LAST WEEK: PART ONE – IDENTIFYING THE MOST COMMON CIRCUMSTANCE LEADING TO A LETHAL ENCOUNTER

THIS WEEK: PART TWO – TIPS TO REDUCE THE RISK IN THE MOST COMMON CIRCUMSTANCE LEADING TO A LETHAL ENCOUNTER

Last week Guns and Patriots in Part One of this two part series examined and analyzed FBI Crime Statistics for 2009 to identify the most common circumstance leading to murder. Surprisingly, we discovered that engaging in an argument is the most common circumstance leading to murder. More surprisingly, we discovered that most often it is a friend, acquaintance or relative that is the homicide victim.

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Recognizing that statistically we have a greater chance of having to defend oneself from a lethal attack against friends, acquaintances or relatives in a heated argument, Part Two of this article suggests means to mediate those verbal encounters in the hopes of avoiding it becoming a lethal one.

Perhaps we should begin daily earnest practice in civility in our dealings with one another to reduce the risk of a lethal confrontation.

Unfortunately, everyone will become involved in arguments at some time for we do not always agree on matters. If we learn to disagree civilly we can hopefully avoid the furious anger that leads to homicide. Despite the fact that in 2009 over 3,746 murders arose from arguments; consider the fact that million upon millions of arguments occurred without a lethal ending. That fact should encourage everyone that it is possible to disagree without a homicide ensuing.

However, if you become embroiled in an angry, heated argument take a moment to recognize the danger, evaluate the circumstances carefully and take immediate steps to reduce the volatility of the situation.

Immediately take steps to decrease the intensity of the argument:

o Take a deep breath to clear the mind and calm down
o Smile at the person
o Soften your words
o Moderate your tone
o Lower your volume
o Restate common grounds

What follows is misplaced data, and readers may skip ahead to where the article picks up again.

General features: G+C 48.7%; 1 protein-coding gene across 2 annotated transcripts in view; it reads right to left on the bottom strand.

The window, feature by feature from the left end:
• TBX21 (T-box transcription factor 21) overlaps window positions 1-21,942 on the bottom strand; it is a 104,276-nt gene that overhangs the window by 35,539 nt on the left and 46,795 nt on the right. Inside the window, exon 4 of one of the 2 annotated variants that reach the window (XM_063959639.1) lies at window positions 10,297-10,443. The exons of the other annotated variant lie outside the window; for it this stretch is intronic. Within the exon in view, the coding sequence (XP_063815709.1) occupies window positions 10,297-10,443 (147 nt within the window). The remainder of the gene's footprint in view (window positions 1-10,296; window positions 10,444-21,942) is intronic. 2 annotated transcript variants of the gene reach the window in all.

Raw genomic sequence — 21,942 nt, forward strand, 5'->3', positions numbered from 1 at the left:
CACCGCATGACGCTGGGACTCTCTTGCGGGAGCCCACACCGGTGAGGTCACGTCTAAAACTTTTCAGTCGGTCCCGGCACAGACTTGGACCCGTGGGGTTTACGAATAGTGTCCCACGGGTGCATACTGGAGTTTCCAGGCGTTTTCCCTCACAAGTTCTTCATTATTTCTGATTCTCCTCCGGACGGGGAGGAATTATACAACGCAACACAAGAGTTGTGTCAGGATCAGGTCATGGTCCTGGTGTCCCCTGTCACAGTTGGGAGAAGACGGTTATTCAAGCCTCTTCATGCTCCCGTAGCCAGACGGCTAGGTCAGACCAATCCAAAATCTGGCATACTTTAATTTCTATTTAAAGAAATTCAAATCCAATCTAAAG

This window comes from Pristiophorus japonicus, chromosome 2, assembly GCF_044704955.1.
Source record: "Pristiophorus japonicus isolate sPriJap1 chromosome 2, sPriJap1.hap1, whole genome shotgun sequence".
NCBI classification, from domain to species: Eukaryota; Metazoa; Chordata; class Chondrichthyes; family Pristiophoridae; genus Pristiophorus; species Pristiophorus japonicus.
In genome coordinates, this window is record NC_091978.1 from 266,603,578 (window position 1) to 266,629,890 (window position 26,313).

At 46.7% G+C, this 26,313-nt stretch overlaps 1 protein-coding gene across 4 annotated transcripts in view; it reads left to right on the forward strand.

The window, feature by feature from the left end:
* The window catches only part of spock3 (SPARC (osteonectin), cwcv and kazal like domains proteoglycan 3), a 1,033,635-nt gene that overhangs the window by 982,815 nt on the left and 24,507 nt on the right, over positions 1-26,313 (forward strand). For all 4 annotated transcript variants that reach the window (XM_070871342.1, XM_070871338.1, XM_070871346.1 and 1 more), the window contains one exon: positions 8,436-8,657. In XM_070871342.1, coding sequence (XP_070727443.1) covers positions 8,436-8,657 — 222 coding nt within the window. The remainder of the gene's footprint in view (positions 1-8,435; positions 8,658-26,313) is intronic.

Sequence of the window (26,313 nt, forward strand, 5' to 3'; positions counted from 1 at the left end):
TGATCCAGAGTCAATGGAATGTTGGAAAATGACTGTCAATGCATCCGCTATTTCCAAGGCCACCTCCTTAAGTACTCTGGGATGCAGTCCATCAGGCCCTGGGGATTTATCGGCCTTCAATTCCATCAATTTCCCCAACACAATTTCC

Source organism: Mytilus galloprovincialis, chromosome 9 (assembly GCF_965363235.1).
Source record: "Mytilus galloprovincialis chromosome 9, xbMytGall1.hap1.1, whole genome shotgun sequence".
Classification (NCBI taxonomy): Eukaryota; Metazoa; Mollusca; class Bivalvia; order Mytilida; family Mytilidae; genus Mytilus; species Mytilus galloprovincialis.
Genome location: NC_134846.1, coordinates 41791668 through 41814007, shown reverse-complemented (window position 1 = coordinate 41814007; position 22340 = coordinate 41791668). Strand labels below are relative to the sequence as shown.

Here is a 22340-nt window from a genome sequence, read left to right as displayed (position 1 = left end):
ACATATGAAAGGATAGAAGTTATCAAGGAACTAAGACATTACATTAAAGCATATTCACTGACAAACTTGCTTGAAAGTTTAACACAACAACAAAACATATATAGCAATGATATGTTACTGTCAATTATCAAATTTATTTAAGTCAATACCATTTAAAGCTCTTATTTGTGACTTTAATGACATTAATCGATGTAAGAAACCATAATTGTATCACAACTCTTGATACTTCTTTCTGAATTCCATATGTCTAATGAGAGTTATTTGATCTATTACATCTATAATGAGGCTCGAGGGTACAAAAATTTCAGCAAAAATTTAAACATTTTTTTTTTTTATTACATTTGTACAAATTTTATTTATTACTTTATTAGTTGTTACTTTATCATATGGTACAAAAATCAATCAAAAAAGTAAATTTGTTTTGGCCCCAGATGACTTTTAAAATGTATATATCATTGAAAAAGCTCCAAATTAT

o Offer compromise if appropriate
o Empathize – consider their position
o Reduce the emotional content of the argument
o Postpone the discussion until emotions are cooled
o Change subjects; refuse to engage in the disputed issue
o Remember it takes two to argue – Disengage from the discussion

· If either party has been drinking alcohol or using drugs – disengage there is no reasoning with someone under the influence.

· If a Temporary or Permanent Restraining Order is in effect, immediately contact police for assistance. Do not engage in any discussions, this person’s propensity for violence has been established – call the police.

Women are more than three times as likely as men to be the victims in family arguments and thus should take heed of the advice to disengage the argument and leave. Once out of the quarrelsome environment women should assess the situation carefully before returning to a belligerent situation

If these suggestions do not decrease the volatility of the situation, then be prepared to:

· Remain calm and in control of your emotions

· Continue efforts to decrease the intensity of the argument

· Establish combat situational awareness by identifying:

o all potential opponents and their threat level
o the nature and condition of terrain
o routes of attack/retreat
o available weapons
o places of defensive cover

· Watch the other party for signs of becoming enraged:

o Entrenching of positions that leave no room for compromise
o Changes in the tone of voice
o Track the mood of the other person, rapid mood shifts may give rise to sudden uncontrolled rage
o Watch for stair stepping of emotions – incremental increases in anger
o Carefully observe the other party’s eyes which may give clues to impending action
o Watch for signs of impending attack such as shifting of weight aggressive repositioning or simply closing the distance between you
o If possible casually move to a place where exit is quick and easy or that can be easily defended

· Disengage from the conversation and depart

The key is if the disagreement becomes uncivil, loud, angry or abusive – Disengage. Move away from the subject that is contentious. Change the subject matter to one more agreeable, but if that is not possible, physically disengage by leaving and ending the argument. Perhaps time away from the person will help clarify the basis for disagreement or reveal a possible solution to the dispute. Remember you are likely to be related or friends with this person and have no desire to become a victim or produce one.

Part One of this article answered the question “What is the most common dangerous situation leading to murder that one might face?” Surprisingly, it is not the felonious stranger – rather it is an argument with a friend or acquaintance that leads to murder most often.

Part Two of the article suggests means and methods to help reduce the volatility of that encounter, with the ultimate means being disengaging from the argument and leaving the area.

Disagreements and arguments have been with man since he first trod soil. Even the Holy Bible offers; “A gentle answer turns away wrath, but a harsh one stirs up anger.” (Proverbs 15:1) This advice is still worthy of respect today in light of these FBI statistics.

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